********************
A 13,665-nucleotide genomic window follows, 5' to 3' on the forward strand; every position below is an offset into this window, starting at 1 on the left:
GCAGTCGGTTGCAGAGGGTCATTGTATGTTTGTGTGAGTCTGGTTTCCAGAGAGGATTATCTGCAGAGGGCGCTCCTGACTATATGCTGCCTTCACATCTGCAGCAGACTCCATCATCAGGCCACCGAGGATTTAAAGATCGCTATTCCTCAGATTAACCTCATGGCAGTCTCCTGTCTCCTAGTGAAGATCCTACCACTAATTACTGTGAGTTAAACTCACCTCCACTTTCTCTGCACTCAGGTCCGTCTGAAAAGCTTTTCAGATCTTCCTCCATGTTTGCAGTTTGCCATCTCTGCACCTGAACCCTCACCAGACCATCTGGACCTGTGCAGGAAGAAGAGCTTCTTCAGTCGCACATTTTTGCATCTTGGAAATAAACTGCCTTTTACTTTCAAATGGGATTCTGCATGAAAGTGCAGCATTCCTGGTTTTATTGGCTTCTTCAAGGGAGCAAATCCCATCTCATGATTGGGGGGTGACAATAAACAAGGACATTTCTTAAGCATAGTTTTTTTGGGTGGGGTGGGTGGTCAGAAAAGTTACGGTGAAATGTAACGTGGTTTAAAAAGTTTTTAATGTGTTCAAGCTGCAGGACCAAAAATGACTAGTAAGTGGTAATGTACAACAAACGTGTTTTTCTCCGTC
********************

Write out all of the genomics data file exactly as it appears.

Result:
A 13,665-nucleotide genomic window follows, 5' to 3' on the forward strand; every position below is an offset into this window, starting at 1 on the left:
GCAGTCGGTTGCAGAGGGTCATTGTATGTTTGTGTGAGTCTGGTTTCCAGAGAGGATTATCTGCAGAGGGCGCTCCTGACTATATGCTGCCTTCACATCTGCAGCAGACTCCATCATCAGGCCACCGAGGATTTAAAGATCGCTATTCCTCAGATTAACCTCATGGCAGTCTCCTGTCTCCTAGTGAAGATCCTACCACTAATTACTGTGAGTTAAACTCACCTCCACTTTCTCTGCACTCAGGTCCGTCTGAAAAGCTTTTCAGATCTTCCTCCATGTTTGCAGTTTGCCATCTCTGCACCTGAACCCTCACCAGACCATCTGGACCTGTGCAGGAAGAAGAGCTTCTTCAGTCGCACATTTTTGCATCTTGGAAATAAACTGCCTTTTACTTTCAAATGGGATTCTGCATGAAAGTGCAGCATTCCTGGTTTTATTGGCTTCTTCAAGGGAGCAAATCCCATCTCATGATTGGGGGGTGACAATAAACAAGGACATTTCTTAAGCATAGTTTTTTTGGGTGGGGTGGGTGGTCAGAAAAGTTACGGTGAAATGTAACGTGGTTTAAAAAGTTTTTAATGTGTTCAAGCTGCAGGACCAAAAATGACTAGTAAGTGGTAATGTACAACAAACGTGTTTTTCTCCGTC